Access to capital continues to be a challenge in Europe. Getting seed capital (1M EUR or less) has become easier, but raising significant money (25M EUR and more) to turn your company in a global business continues to be difficult. Large companies also provide an important ‘exit strategy’ for startups. Without a vibrant exit market, it’s harder to attract both entrepreneurs and investors.
Large companies also play an important role in creating successful innovation centers. They are catalysts for creating angel investors, for providing distribution, and serve as a breeding ground for talent and practiced management.
If you look at Silicon Valley, Hewlett Packard, among others, served that purpose in the early days, and more recently, a number of successful entrepreneurs have emerged from Google.
I recommend that European government stimulus focuses on companies that could become titans, not on small companies that won’t move the needle. Too often, there are investments made in companies that have limited or no growth potential.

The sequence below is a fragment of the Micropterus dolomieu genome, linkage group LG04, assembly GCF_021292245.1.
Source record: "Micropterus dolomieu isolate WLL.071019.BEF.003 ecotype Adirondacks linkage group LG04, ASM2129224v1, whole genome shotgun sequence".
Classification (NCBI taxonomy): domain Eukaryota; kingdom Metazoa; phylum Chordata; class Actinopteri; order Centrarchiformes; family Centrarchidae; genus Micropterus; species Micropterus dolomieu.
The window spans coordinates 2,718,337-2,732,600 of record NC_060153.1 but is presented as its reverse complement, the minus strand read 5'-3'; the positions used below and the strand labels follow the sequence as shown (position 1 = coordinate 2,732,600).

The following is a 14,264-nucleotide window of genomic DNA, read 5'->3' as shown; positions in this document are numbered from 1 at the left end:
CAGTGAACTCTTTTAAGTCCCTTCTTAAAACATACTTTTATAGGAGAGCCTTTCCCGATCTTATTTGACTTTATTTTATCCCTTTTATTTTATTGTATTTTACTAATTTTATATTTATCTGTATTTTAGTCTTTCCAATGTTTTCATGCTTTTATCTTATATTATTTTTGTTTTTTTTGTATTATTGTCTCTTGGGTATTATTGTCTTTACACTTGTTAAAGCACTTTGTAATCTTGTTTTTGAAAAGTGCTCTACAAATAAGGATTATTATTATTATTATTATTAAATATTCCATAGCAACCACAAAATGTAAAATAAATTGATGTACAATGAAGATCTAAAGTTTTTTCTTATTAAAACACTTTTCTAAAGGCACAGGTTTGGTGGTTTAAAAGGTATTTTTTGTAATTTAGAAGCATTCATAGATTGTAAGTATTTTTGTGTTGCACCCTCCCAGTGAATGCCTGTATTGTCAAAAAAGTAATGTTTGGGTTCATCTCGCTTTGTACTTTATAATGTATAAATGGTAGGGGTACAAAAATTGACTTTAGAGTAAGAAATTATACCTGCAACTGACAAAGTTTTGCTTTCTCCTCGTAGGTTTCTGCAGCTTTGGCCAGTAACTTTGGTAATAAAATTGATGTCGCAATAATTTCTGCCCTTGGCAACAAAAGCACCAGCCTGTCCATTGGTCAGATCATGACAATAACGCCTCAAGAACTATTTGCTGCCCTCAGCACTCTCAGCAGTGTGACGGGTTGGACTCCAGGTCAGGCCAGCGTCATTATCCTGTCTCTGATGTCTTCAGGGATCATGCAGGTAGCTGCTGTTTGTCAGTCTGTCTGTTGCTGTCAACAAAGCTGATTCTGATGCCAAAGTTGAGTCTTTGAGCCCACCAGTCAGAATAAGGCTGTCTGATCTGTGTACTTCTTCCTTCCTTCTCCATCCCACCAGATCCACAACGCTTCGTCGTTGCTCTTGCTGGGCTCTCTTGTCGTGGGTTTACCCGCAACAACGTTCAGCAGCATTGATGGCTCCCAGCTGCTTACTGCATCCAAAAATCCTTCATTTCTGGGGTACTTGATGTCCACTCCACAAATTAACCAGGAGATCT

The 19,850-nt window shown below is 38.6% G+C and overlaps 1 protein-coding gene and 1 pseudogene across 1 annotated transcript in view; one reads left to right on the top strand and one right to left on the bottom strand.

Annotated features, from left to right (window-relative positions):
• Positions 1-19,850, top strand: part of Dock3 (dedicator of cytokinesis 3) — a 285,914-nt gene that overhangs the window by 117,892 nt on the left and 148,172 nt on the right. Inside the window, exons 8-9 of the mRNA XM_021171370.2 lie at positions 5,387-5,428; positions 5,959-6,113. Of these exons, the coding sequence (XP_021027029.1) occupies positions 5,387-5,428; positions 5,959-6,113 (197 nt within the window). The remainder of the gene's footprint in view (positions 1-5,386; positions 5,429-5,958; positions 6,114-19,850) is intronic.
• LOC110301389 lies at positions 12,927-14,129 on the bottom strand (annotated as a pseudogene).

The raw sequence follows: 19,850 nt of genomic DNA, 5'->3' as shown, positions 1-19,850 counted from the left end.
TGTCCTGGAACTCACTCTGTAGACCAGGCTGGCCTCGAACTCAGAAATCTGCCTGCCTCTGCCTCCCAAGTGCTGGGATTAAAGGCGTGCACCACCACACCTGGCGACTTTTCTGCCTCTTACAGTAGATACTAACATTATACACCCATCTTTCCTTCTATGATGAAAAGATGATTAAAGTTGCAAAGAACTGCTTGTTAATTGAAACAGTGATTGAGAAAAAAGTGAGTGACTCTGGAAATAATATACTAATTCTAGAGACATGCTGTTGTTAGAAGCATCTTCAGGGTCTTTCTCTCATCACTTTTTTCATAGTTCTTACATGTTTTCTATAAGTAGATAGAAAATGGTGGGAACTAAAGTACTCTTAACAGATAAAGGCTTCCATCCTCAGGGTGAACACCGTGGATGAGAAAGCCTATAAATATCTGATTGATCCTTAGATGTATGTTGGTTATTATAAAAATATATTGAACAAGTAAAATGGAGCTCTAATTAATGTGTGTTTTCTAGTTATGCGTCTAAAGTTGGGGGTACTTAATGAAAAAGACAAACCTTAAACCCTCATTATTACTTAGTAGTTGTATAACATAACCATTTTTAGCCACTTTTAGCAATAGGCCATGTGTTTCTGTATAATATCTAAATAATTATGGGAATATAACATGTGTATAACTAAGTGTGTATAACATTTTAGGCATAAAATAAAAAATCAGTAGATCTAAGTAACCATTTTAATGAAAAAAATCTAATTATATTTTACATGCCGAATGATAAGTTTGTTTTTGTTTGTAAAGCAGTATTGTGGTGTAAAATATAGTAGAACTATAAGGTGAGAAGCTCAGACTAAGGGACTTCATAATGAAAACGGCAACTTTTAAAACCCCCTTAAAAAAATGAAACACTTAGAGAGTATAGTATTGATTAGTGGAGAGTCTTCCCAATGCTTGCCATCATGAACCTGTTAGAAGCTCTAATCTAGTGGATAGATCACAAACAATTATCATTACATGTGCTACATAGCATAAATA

2. Level the playing field
Anyone who has built a global organization likely understands that European work regulations can shackle the growth of startups. Taxes are high, it’s hard to acquire a European company, severance packages can be outrageous and it’s extremely difficult to fire someone.
It only gets worse when you attempt to operate in multiple European countries, as anyone with the ambition to build a large company has to. Each country is different enough that it requires setting up a local legal entity, and having local accountants and local attorneys. Setting up and running these legal entities costs valuable time and money, a huge distraction that gets in the way of actually running and growing your business.